Mosley keeps a low fundraising profile, filing documents stating there was no activity on his campaign finance reports for 2014.

On a Facebook level, however, Mosley is one of the highest-profile public officials, keeping up a steady, regular series of postings on a wide range of subjects for his 4,472 friends. Mosley particularly likes to record photographs of the many places where he has officiated at weddings, as well as the occasional shot, taken in his courtroom, of visiting dignitaries, like the Urban Underground Summer School students who shadowed him for a day.

Mosley’s wife, Kelly L. Cochrane, is a 1996 Marquette University Law School graduate and is employed in the Milwaukee office of the Wisconsin Division of Hearings and Appeals of the State of Wisconsin Department of Administration. The couple are the parents of two young girls.

Photo Gallery

4 thoughts on “House Confidential: Judge Derek Mosley’s 160-Year-Old Home”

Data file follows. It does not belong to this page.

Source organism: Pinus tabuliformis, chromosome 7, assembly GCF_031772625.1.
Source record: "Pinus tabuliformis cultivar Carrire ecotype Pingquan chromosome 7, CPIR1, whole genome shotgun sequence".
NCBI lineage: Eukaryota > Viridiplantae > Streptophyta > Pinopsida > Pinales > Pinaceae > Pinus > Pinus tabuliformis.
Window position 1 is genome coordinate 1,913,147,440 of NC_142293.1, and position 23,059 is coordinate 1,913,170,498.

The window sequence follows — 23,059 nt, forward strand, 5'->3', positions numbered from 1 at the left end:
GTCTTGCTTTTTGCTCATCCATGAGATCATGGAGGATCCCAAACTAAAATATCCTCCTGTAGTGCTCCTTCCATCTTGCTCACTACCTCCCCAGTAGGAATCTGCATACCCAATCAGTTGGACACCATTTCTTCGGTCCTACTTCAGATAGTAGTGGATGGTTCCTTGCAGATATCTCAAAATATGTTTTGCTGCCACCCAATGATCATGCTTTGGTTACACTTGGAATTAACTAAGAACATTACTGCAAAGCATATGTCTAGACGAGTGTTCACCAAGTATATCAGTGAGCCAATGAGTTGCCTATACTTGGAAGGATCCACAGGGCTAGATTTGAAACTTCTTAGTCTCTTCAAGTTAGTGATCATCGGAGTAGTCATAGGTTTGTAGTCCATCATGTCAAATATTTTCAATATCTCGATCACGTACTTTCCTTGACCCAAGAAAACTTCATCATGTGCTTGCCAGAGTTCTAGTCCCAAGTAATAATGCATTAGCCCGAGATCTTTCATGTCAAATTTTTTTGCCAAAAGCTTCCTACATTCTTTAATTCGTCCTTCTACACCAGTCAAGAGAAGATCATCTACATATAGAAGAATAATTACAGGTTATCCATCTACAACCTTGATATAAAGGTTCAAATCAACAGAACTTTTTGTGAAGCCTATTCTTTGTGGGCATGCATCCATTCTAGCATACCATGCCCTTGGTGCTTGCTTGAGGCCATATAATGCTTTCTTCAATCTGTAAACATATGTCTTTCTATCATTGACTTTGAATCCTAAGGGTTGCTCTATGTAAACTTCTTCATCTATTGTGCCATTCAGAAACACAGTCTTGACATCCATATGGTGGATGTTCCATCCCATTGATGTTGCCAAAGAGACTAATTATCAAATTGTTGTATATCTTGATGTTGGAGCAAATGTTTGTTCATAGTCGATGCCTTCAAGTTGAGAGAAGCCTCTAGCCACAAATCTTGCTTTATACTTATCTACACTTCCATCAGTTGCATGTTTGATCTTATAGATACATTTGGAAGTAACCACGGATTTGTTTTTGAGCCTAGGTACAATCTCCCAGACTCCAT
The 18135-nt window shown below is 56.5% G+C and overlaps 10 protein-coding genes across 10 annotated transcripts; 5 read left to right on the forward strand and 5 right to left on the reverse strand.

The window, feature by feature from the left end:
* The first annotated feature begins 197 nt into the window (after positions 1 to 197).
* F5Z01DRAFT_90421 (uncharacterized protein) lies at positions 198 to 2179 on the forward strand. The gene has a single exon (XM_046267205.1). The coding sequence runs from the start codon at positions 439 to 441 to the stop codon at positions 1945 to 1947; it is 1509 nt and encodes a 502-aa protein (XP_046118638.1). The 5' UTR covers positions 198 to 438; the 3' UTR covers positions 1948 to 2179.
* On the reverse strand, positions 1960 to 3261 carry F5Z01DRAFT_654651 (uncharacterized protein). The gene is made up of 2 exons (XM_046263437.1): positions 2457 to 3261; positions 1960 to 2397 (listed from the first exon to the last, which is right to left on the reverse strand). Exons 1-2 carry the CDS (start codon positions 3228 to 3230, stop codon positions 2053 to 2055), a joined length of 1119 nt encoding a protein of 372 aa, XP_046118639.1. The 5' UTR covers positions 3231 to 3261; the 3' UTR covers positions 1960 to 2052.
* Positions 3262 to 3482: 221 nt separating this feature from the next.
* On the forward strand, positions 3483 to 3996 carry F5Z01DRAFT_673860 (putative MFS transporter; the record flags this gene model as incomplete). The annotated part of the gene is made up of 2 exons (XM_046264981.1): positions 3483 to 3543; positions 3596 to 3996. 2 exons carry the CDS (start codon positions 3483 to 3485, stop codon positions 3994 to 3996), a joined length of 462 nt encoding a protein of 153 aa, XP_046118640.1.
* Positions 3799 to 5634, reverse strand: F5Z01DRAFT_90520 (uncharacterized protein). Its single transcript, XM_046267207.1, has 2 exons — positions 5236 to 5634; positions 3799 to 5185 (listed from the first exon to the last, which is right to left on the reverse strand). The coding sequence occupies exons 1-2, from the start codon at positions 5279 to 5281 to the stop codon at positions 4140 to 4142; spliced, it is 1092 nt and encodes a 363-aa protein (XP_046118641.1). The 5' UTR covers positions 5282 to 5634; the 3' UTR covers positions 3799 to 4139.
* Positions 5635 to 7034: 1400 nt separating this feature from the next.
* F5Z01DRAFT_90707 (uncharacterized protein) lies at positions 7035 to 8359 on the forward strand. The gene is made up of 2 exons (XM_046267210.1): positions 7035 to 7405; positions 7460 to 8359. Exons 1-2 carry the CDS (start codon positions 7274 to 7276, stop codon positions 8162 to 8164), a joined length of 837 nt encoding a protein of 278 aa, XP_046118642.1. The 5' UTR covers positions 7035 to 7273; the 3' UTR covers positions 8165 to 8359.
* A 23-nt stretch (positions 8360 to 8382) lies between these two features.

1. Casey says:

    Did you really feel the need to not just take the photo of the drunk drinking his Old E but also to publish it? I would be pissed if I was Judge Mosley if after doing a decent right up about my historic home you link this random person to it.

  2. Michael says:

    Where do you get your historical information? Obviously much of it comes from the assessors office, but online records only go back to ~2002. Do you submit requests to the office in person? I would like to look up more about my own house.

  3. Bill Sweeney says:

    I was at a wedding where Judge Mosley officiated. Everyone, most especially the bride and groom, were very impressed on how he conducted the ceremony. I have also heard that he does a good job in his role as a Municipal Judge.

    If possible, Urban Milwaukee would do well to recruit someone to report on how the Municipal Court operates as it affects a significant number of people in Milwaukee.

  4. Mike says:

    I hope that you asked for Judge Mosley’s permission for posting this. Posting the location of a judge’s residence is irresponsible. I know it’s a public record and probably easy to Google, but this makes it easier. People do retaliate against judges sometimes. Maybe Judge Mosley does not preside over violent cases. Something doesn’t sit right with me about this.

    I am normally a big fan of this column and enjoy Mr. Horne’s witty writing and thoughtful research.